Three things investors should watch out for at COP28

'I am finding it hard to convey optimism this year but let's judge the conference on its outcomes'

Last year, I wrote a cautionary but ultimately hopeful piece on what investors could expect from COP27, but alas, this year, I am finding it a little bit harder to feel or convey much optimism.

I write this in August 2023 against the backdrop of the headlines every day being (as Al Gore has been saying since 2010) “like taking a nature hike through the Book of Revelation”. Canadian, Greek, and Hawaiian wildfires, four concurrent heat domes from the southern US to East Asia descended on millions, flooding, hurricanes, and droughts – when it comes to the weather and natural disasters, 2023 has already been a year of superlatives.

Then there is the optics of COP28, especially its presidency sitting with the United Arab Emirates, one of the world’s biggest petro-states, and the leader of the talks being Dr Sultan Al Jaber, the CEO of the state-owned Abu Dhabi National Oil Company (Adnoc). Some countries have threatened to boycott the negotiations, but none have done so officially, yet.

But let’s allow hope to prevail and judge the conference as we have done others – by its outcomes.

In the run-up to COP28 in Dubai, there are a few things that global investors should watch out for:

1. Results of the Global Stocktake and ‘ratcheting’ of national pledges

The Paris Agreement’s Global Stocktake process is designed to assess the global response to the climate crisis every five years. It evaluates the world’s progress on cutting greenhouse gas emissions (mitigation), building resilience to climate impacts (adaptation), and securing finance and support to address the climate crisis (climate financing and technology transfer primarily from the global north to the Global South).  

This COP must explain to the general public why, by all objective measures, we are failing to get emissions under control to meet the Paris Agreement. This failing report card requires countries to revisit the nationally determined contributions (NDCs) and ratchet them upwards to meet this ambition gap.

The hope is that this is a moment for course correction and acceleration. This is somewhat of a last-chance saloon as there is no formal mechanism for such a ratcheting process to take place again before 2030.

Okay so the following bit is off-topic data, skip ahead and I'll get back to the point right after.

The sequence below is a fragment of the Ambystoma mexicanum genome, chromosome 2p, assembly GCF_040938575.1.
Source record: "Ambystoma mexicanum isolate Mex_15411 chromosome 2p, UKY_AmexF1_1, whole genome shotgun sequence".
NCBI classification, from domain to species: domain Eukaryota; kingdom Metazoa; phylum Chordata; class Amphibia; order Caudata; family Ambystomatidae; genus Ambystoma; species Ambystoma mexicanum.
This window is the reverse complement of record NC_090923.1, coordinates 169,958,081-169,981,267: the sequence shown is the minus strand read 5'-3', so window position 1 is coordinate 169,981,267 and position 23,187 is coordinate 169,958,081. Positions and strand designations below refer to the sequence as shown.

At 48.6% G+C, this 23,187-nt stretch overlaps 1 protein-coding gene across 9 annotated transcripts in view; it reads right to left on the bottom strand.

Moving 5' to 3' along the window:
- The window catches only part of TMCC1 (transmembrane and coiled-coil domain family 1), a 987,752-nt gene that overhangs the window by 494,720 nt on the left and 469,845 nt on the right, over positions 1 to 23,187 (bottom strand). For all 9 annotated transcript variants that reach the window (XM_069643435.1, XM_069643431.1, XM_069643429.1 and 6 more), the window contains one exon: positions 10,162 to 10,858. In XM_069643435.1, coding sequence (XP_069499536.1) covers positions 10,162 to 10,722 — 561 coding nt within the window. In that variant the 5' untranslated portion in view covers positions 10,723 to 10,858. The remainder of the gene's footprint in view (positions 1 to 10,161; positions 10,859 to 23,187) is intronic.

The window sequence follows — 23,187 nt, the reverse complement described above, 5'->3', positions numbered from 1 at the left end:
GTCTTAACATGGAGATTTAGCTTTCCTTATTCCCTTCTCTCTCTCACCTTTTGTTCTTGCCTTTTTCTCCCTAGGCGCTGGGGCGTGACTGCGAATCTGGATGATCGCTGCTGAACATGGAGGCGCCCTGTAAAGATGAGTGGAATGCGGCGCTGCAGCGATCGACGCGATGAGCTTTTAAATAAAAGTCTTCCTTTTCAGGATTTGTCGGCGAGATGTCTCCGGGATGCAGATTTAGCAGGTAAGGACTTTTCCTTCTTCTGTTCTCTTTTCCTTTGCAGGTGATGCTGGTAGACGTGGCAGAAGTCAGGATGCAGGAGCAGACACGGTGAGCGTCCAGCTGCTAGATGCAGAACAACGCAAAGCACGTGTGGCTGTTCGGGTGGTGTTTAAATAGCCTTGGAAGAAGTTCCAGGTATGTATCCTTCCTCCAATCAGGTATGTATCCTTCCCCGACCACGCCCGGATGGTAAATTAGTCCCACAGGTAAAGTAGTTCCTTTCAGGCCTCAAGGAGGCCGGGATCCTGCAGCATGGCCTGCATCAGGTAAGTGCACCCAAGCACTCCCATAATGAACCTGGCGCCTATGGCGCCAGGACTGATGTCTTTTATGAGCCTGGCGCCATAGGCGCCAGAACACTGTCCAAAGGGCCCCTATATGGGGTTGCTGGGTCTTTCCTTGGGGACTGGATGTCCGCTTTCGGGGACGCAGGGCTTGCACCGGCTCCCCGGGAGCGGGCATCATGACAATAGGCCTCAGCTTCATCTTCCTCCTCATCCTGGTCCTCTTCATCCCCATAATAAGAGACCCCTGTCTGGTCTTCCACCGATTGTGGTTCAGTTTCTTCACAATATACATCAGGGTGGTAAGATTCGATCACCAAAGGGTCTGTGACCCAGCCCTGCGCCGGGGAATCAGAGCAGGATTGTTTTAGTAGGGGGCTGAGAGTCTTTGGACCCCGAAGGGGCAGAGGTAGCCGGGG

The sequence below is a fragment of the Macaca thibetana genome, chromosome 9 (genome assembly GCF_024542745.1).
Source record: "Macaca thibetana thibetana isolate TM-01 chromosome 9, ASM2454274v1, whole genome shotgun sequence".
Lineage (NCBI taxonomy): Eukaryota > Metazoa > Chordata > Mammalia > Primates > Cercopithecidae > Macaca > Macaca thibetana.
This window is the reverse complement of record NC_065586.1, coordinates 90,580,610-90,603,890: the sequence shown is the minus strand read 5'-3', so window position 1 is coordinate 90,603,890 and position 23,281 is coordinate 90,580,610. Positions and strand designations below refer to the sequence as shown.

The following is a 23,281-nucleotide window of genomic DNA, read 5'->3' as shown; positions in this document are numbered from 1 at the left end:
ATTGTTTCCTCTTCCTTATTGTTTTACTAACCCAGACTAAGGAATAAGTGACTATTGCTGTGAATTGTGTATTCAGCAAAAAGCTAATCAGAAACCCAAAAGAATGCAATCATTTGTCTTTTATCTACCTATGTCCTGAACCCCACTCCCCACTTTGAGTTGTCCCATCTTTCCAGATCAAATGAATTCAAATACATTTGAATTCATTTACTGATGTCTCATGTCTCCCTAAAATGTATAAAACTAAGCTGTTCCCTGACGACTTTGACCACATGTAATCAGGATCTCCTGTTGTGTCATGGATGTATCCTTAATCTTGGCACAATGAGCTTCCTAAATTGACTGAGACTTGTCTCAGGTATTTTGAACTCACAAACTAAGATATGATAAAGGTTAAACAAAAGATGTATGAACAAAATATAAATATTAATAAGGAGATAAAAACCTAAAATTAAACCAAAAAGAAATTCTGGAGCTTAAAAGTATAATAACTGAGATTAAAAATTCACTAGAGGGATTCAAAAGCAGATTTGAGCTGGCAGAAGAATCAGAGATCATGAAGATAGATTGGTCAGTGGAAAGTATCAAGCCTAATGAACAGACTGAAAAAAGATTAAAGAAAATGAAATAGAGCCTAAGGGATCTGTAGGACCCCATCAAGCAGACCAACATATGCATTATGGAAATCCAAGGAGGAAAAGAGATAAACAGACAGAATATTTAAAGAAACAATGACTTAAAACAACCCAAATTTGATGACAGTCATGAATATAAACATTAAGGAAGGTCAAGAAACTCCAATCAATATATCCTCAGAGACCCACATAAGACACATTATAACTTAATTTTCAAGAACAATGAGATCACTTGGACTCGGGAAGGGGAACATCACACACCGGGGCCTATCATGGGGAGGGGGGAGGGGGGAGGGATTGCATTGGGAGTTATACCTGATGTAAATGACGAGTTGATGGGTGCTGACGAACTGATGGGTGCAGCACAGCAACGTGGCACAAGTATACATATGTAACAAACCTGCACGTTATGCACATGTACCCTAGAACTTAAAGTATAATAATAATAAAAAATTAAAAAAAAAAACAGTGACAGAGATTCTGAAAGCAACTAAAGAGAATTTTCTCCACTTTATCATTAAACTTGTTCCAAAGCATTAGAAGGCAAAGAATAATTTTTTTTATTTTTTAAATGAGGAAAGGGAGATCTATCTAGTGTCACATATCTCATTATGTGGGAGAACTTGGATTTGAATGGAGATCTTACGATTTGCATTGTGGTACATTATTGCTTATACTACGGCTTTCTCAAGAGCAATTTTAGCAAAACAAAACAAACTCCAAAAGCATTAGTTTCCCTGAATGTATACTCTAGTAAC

2. Mobilising climate finance in a recessionary environment

If you have been following COP, or even just its controversies and failures over the years, you probably know of the commitment set in 2009 to mobilise $100bn per year towards the needs of developing countries, which has yet to be met (and expires into 2025).

This system will be replaced by the new collective quantified goal (Ncqg). The goal focuses on both the amount of – and the mobilisation and provision of – financial resources. It is closely linked to the key goal of climate finance in the COP process: making financial flows consistent with a pathway towards low greenhouse gas emissions and climate-resilient development.

One of the things to look out for is any change in global financial architecture, particularly its institutions like the IMF and the World Bank – specifically, if and how the public sector will provide catalytic capital to be able to draw in the private sector for emerging market investments.

An example of this is the Just Energy Transition Partnerships (JETPs) which are mobilising financing to support the deployment of renewable energies for countries like South Africa, Indonesia, Vietnam and now Senegal.

A global transformation of our economic systems to a low-carbon economy needs to ensure that the ‘just’ part has substance. We will see if the Ncqgs can provide the right level of concessionality for these fiscally stretched countries and to help draw in private investment with appropriate financial risk mitigation.

3. Will governments get real on natural capital goals?

COP26 in Glasgow recognised, for the first time, the role of nature-based solutions, oceans and the cryosphere as playing a more meaningful part in global emissions reductions – finally putting all these heavily interdependent systems into the climate change box.

COP15 saw the adoption of the Kunming-Montreal Global Biodiversity Framework (GBF) by 196 countries in December 2022, guiding action in global efforts to halt and reverse biodiversity loss by 2030.

COP28 is the first climate COP since the GBF; research shows that at least 70% of the GBF targets are estimated to help governments deliver directly or indirectly on the Paris Agreement. Watch out for the extent to which nature is being embedded into the NDCs and, in a fantasy scenario, a formal mechanism to start to merge the two COP (climate and nature) processes.

Controversies abound, but I urge you to judge this year’s conference by its outcomes. The COP presidency has a lot riding on its shoulders – let us hope they are up to the task.